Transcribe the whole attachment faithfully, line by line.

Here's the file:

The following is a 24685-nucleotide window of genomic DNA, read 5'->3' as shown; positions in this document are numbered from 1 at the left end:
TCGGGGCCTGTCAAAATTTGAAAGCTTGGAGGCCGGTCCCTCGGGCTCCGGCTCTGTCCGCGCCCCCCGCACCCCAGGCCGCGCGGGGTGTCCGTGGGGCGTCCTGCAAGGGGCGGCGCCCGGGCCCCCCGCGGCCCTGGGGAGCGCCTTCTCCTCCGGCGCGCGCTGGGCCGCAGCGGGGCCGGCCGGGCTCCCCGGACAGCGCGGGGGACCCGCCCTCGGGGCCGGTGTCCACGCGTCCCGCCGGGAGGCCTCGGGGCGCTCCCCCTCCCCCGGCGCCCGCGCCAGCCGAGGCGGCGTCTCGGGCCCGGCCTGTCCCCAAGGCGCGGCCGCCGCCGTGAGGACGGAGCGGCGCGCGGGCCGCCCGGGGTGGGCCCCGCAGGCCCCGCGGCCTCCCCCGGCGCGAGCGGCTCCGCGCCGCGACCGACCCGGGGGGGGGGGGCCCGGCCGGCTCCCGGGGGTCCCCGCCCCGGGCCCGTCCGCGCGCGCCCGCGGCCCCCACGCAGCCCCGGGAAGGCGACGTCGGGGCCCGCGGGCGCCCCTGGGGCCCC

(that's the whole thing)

The following is a 24685-nucleotide window of genomic DNA, read 5'->3' as shown; positions in this document are numbered from 1 at the left end:
TCGGGGCCTGTCAAAATTTGAAAGCTTGGAGGCCGGTCCCTCGGGCTCCGGCTCTGTCCGCGCCCCCCGCACCCCAGGCCGCGCGGGGTGTCCGTGGGGCGTCCTGCAAGGGGCGGCGCCCGGGCCCCCCGCGGCCCTGGGGAGCGCCTTCTCCTCCGGCGCGCGCTGGGCCGCAGCGGGGCCGGCCGGGCTCCCCGGACAGCGCGGGGGACCCGCCCTCGGGGCCGGTGTCCACGCGTCCCGCCGGGAGGCCTCGGGGCGCTCCCCCTCCCCCGGCGCCCGCGCCAGCCGAGGCGGCGTCTCGGGCCCGGCCTGTCCCCAAGGCGCGGCCGCCGCCGTGAGGACGGAGCGGCGCGCGGGCCGCCCGGGGTGGGCCCCGCAGGCCCCGCGGCCTCCCCCGGCGCGAGCGGCTCCGCGCCGCGACCGACCCGGGGGGGGGGGGCCCGGCCGGCTCCCGGGGGTCCCCGCCCCGGGCCCGTCCGCGCGCGCCCGCGGCCCCCACGCAGCCCCGGGAAGGCGACGTCGGGGCCCGCGGGCGCCCCTGGGGCCCC